Howls of criticism about Google, Amazon and others’ plans to grab huge swathes of new gTLD real estate and keep it to themselves seem to have spurred ICANN into action.
A public comment period opened this week seeks community feedback (indirectly) on applications such as Amazon’s .music, L’Oreal’s .beauty and Google’s .blog, among many others.
These gTLDs have all been proposed with “single-registrant” business models, in which the registry controls all second-level domains and regular registrars cannot sell them to anyone else.
It’s the “dot-brand” model, but applied to generic dictionary words for which the applicants have no trademark rights.
Scores of such applications have been made, notably by Google and Amazon, but they have drawn criticism from many in the ICANN community, such as a small group of registrars and others led by Blacknight Solutions.
Members of the Governmental Advisory Committee, most vocally Australia, have also expressed serious concerns about the model, saying it could be anti-competitive.
ICANN’s board of directors is currently mulling over these complaints, and has thrown the issue open to public comment to aid in its deliberations.
What it wants from you is:
proposed objective criteria for:
- classifying certain applications as “closed generic” TLDs, i.e., how to determine whether a string is generic, and
- determining the circumstances under which a particular TLD operator should be permitted to adopt “open” or “closed” registration policies.
The way the public comment request is phrased should be quite worrying to applicants for closed generic gTLDs.
It seem to assume that ICANN should be classifying gTLDs, something it has steadfastly refused to do for all of the years these kinds of debates have been raging.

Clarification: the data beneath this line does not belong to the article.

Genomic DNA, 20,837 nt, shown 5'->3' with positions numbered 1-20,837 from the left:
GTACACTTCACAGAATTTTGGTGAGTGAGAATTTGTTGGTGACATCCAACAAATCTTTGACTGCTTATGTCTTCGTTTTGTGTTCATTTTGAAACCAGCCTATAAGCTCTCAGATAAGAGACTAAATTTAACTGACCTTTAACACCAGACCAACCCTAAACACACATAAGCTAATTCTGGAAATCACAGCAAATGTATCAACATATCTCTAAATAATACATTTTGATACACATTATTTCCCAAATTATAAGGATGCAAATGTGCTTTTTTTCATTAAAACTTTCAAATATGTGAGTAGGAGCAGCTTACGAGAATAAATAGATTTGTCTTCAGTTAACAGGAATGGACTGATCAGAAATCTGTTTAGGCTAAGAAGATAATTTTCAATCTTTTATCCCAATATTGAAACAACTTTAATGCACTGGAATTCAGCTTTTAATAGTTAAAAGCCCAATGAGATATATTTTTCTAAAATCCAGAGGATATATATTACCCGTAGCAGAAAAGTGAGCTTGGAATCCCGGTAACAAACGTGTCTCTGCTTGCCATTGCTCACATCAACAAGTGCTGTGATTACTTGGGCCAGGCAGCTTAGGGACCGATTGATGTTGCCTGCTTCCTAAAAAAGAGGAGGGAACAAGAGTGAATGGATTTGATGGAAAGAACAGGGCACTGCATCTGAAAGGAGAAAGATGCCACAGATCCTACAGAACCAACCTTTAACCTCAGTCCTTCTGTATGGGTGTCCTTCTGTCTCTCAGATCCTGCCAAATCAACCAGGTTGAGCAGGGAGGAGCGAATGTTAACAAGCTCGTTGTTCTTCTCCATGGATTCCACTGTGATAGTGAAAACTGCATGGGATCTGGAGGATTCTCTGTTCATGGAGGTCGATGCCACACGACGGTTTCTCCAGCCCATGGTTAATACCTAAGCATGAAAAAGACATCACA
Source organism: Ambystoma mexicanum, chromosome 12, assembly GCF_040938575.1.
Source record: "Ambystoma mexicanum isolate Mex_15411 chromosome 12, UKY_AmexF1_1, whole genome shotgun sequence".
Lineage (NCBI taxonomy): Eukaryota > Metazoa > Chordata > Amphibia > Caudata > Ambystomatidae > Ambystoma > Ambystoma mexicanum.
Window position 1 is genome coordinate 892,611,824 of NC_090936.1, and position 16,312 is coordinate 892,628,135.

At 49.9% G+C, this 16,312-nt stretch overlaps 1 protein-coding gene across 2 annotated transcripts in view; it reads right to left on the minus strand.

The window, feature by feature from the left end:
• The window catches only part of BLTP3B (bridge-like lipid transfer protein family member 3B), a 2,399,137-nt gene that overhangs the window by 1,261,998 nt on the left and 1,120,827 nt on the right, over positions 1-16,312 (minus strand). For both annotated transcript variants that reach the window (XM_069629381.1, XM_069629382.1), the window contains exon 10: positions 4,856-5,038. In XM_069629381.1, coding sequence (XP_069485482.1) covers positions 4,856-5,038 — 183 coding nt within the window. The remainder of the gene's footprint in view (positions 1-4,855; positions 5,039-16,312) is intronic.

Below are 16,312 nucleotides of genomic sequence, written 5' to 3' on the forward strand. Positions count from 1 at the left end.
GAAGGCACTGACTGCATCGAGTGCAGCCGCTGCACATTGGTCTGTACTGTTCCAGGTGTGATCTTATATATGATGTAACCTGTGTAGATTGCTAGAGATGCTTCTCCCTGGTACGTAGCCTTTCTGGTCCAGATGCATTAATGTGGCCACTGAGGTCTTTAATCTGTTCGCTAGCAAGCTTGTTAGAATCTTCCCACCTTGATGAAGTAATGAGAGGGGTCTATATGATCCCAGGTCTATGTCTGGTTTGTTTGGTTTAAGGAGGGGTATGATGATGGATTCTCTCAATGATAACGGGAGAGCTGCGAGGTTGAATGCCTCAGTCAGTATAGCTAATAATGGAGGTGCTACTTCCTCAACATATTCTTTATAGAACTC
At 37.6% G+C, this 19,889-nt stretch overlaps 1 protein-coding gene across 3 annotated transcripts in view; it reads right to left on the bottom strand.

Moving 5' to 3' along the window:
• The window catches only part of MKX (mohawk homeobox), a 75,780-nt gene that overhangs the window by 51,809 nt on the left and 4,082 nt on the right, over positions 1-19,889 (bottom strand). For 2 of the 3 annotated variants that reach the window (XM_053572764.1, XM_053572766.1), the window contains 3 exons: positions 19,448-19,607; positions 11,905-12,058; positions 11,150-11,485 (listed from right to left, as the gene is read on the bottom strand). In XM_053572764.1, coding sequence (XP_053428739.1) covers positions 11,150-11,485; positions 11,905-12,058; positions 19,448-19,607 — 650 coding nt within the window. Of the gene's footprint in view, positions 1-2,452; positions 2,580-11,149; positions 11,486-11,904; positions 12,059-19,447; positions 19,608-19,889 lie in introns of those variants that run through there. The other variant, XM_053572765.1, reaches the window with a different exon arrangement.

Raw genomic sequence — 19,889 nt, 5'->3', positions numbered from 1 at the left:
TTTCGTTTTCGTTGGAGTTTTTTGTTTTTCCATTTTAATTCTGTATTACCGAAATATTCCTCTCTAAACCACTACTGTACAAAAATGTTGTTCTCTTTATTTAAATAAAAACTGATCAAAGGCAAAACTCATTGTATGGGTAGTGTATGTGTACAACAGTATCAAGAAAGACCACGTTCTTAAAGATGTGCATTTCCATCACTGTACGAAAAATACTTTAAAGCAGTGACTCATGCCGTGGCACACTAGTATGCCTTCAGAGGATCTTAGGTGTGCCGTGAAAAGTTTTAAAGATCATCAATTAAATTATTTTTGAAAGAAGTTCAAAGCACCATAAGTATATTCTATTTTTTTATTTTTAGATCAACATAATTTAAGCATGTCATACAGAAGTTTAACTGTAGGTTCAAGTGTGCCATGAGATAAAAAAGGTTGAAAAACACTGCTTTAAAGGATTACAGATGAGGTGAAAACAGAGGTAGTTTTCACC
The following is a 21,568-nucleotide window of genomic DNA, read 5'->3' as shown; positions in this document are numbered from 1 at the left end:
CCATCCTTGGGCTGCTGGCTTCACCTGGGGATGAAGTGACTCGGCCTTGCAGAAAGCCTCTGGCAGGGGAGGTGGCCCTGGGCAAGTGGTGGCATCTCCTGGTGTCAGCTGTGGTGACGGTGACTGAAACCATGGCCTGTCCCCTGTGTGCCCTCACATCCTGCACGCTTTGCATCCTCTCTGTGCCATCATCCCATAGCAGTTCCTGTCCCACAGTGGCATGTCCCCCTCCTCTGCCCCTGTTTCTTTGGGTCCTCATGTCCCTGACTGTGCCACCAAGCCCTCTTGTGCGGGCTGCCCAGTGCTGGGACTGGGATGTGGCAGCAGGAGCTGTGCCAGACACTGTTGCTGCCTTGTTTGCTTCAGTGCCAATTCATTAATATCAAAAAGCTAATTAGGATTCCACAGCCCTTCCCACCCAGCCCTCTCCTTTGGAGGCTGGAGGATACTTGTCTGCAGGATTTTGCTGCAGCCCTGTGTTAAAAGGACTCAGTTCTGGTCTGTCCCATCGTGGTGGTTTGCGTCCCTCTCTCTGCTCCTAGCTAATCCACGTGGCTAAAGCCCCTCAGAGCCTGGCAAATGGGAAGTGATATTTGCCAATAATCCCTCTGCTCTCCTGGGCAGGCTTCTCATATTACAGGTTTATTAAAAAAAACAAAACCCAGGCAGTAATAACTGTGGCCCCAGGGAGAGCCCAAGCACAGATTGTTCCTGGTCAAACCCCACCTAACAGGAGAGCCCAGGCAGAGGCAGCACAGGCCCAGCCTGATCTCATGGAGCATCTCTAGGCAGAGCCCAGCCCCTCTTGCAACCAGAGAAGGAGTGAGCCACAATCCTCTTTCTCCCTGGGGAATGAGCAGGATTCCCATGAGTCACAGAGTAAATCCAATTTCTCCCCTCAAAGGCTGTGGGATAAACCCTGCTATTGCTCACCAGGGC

What is a “closed generic” anyway?
The DI PRO New gTLD Application Tracker classifies gTLD applications into three buckets: Open, Restricted and Single-Registrant.
We made no attempt to segregate dot-brands from other Single Registrant bids, precisely because there’s currently no such thing as a dot-brand under ICANN’s rules.
There doesn’t seem to be much community concern about the apps we have classified as “Restricted” — applications for .lawyer that propose to vet registrants for their lawyerly credentials, for example.
The concern is all directed at Single Registrant bids. We have 912 of these in our database.
Many of these are dot-brands, where the applied-for string is an exact match with a famous trademark, but many are for dictionary words for which the applicant has no preexisting rights.
In order to sanely operate a dot-brand, applicants must request an exemption to the ICANN rules that oblige them to offer their gTLDs via accredited registrars on a non-discriminatory basis.
This Code of Conduct is a part of the base Registry Agreement for new gTLDs, but it contains a carve-out for single-registrant applicants:
Registry Operator may request an exemption to this Code of Conduct, and such exemption may be granted by ICANN in ICANN’s reasonable discretion, if Registry Operator demonstrates to ICANN’s reasonable satisfaction that (i) all domain name registrations in the TLD are registered to, and maintained by, Registry Operator for its own exclusive use, (ii) Registry Operator does not sell, distribute or transfer control or use of any registrations in the TLD to any third party that is not an Affiliate of Registry Operator, and (iii) application of this Code of Conduct to the TLD is not necessary to protect the public interest.
This provision was added specifically in order to enable “dot-brands” to exist.
It would be pretty weird if, for example, L’Oreal was forced to make .loreal domains available via hundreds of registrars. By requesting an exception, L’Oreal has the chance to keep .loreal in-house.
However, because ICANN deliberately has made no distinction between commonly used words and brands (.amazon could be both), L’Oreal was also able to apply for .beauty as a single-registrant gTLD.
It’s not really a loophole — the possibility of companies applying for closed generics was envisaged by ICANN and the policy-making community long before the application window even opened.
Make no mistake, this is well-trodden ground. ICANN had plenty of opportunities to address the issue before the new gTLD application window opened a year ago and it quite consciously decided not to.
The feeling over the last couple of years has been that objection mechanisms such as the Community Objection, as well as GAC Advice, would be sufficient to close down these problematic gTLDs bids.
During the year-long community discussion about registry-registrar vertical integration, the possibility of closed generics was acknowledged and heavily debated.